- Persons with compromised immune systems from conditions such as diabetes, HIV or certain types of cancer
- People who suffer from acne or dermatitis (easier to penetrate the skin)
- People who have recently shaved/waxed/epilated their body hair
How to Prevent Hot Tub Folliculitis
- Make sure that you are only using well maintained hot tubs/pools/jacuzzis-ask the attendant how often the water levels are checked. Twice a day is ideal
- Do not remove hair 24 hours before soaking or swimming (if possible)
- Shower with soap after exiting the pool or tub
- Do not sit around in a wet bathing suit
- Wash your bathing suit thoroughly after each use
While most types of Folliculitis occur when hair follicles are damaged by an external factor (shaving, friction) there is a rarer type of folliculitis caused by internal changes in the body. The exact reason for these changes are not known and the lesions caused by this type of folliculitis are not confined to the hair follicle.
This type of folliculitis is often associated with a suppressed immune system. Many people who suffer from HIV and AIDS will have these types of lesions on their face. This type of folliculosis can also affect babies and those with normal immune system function.
Razor Bumps (pseudofolliculitis barbae)
One of the most common causes of folliculitis is improper shaving methods. When you are not shaving properly, you are putting yourself at risk for ingrown hair. Ingrown hair occurs when the hair fails to grow out of the skin and instead grows into it. Men with thick and curly hair are especially at risk for this type of folliculitis.
The best way to prevent these bumps is to use proper shaving methods.
Check out our 11 ways to easily banish razor burn to help keep your skin silky smooth.
What Causes the Inflammation?
Once the hair follicle is compromised, there is a wide variety of bacteria, fungi and viruses that can infect the skin. One common culprit is Staphylococcus aureus a bacteria that normal lives on the skin, but can cause inflammation if able to penetrate it. Pityrosporum folliculitis is caused by a yeast infection and can produce bumps filled with pus.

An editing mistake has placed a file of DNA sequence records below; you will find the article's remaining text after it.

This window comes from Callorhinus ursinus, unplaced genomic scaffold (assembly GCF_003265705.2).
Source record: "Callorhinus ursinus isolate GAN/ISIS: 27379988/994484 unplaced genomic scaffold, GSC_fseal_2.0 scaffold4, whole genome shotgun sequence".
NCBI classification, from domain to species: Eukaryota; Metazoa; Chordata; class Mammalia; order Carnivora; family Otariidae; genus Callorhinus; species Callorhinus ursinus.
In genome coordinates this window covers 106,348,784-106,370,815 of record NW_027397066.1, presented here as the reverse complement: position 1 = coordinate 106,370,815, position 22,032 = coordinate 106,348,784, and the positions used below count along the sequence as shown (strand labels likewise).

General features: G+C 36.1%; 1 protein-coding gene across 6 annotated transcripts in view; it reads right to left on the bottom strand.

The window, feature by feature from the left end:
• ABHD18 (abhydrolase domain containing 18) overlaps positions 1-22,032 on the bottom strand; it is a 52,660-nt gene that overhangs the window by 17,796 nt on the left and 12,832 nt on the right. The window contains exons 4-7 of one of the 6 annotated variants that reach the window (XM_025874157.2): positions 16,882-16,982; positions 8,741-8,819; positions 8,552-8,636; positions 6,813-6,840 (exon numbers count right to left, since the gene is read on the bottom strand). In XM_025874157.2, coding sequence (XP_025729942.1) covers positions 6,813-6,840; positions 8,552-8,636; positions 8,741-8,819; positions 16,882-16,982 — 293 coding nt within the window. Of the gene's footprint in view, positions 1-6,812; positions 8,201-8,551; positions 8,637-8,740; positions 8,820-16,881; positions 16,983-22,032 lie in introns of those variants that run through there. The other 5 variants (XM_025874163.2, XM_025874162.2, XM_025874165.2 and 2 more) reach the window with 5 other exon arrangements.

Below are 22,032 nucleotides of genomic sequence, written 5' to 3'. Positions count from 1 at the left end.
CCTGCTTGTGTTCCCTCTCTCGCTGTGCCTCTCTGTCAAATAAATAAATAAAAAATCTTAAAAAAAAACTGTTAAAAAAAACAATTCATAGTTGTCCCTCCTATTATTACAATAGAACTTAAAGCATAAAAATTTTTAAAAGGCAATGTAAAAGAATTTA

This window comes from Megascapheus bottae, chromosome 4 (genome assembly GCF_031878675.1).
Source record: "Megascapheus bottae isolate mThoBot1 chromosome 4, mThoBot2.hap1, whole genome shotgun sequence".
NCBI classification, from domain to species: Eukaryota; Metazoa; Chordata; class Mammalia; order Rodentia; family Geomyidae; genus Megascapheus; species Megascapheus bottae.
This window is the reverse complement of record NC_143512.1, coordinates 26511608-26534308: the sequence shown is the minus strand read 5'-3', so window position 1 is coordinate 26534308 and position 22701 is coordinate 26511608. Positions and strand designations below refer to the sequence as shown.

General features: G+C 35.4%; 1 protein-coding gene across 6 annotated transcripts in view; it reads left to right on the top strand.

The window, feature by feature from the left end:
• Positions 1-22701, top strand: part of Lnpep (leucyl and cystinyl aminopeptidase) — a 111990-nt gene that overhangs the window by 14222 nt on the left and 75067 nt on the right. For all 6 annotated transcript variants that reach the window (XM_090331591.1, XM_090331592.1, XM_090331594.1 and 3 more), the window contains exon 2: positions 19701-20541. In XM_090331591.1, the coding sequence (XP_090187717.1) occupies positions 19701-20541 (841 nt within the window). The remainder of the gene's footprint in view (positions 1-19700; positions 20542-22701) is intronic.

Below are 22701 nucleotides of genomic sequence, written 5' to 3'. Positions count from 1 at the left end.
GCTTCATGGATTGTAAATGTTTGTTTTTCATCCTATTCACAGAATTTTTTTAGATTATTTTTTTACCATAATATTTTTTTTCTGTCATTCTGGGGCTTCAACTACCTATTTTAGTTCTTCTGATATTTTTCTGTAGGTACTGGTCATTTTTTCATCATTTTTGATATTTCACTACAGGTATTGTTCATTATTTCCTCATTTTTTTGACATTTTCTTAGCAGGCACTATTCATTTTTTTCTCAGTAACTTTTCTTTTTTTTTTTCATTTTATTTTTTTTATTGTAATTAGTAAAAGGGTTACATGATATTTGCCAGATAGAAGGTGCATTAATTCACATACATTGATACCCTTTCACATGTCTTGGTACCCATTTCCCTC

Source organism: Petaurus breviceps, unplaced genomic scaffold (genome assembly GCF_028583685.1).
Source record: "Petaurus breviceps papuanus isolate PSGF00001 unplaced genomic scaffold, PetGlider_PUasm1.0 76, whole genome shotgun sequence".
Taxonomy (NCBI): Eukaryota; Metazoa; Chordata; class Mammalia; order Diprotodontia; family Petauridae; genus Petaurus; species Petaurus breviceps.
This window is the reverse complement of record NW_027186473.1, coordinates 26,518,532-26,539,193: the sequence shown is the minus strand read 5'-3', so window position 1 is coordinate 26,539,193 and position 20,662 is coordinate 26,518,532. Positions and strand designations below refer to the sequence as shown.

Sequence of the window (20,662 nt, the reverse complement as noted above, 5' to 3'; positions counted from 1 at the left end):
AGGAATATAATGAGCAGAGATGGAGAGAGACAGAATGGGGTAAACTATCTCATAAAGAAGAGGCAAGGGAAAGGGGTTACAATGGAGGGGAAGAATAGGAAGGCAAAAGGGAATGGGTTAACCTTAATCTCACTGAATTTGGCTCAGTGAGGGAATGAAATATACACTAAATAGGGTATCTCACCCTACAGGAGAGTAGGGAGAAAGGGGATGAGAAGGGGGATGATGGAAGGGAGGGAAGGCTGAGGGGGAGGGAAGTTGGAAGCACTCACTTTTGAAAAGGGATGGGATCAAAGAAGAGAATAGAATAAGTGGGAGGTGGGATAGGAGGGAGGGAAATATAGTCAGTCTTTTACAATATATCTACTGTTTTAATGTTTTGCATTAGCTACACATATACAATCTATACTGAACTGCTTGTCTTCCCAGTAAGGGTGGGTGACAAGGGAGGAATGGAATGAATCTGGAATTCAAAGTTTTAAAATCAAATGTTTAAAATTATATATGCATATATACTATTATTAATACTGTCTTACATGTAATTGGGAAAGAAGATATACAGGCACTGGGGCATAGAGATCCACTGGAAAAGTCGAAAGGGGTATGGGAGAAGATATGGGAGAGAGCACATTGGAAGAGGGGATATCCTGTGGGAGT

Treatment for Folliculitis
Luckily, despite the many different causes and types of folliculitis, most types are able to clear up without medical intervention in about a week. In many cases, simply stopping the behavior that caused the damage to the hair follicle and allowing the area to heal is enough to stop the cycle.
If you suspect that you have folliculitis you can encourage healing by:
- Washing daily with a mild antibacterial soap
- Showering immediately after swimming, soaking and sweating
- Applying a warm compress to the area
- Using shampoo with antifungal ingredients, such as tea tree oil
- Do not share towels, razors or face cloths
- Do not pick or ‘pop’ the bumps
- Apply topical antibiotic cream to the area
- Avoid shaving the area
You May Need a Doctor if:
- After a few days of treatment your folliculitis is not getting better or spreading
- The area becomes warm, red and painful to the touch
- You feel generally unwell
- You have a fever above 100°F (38°C)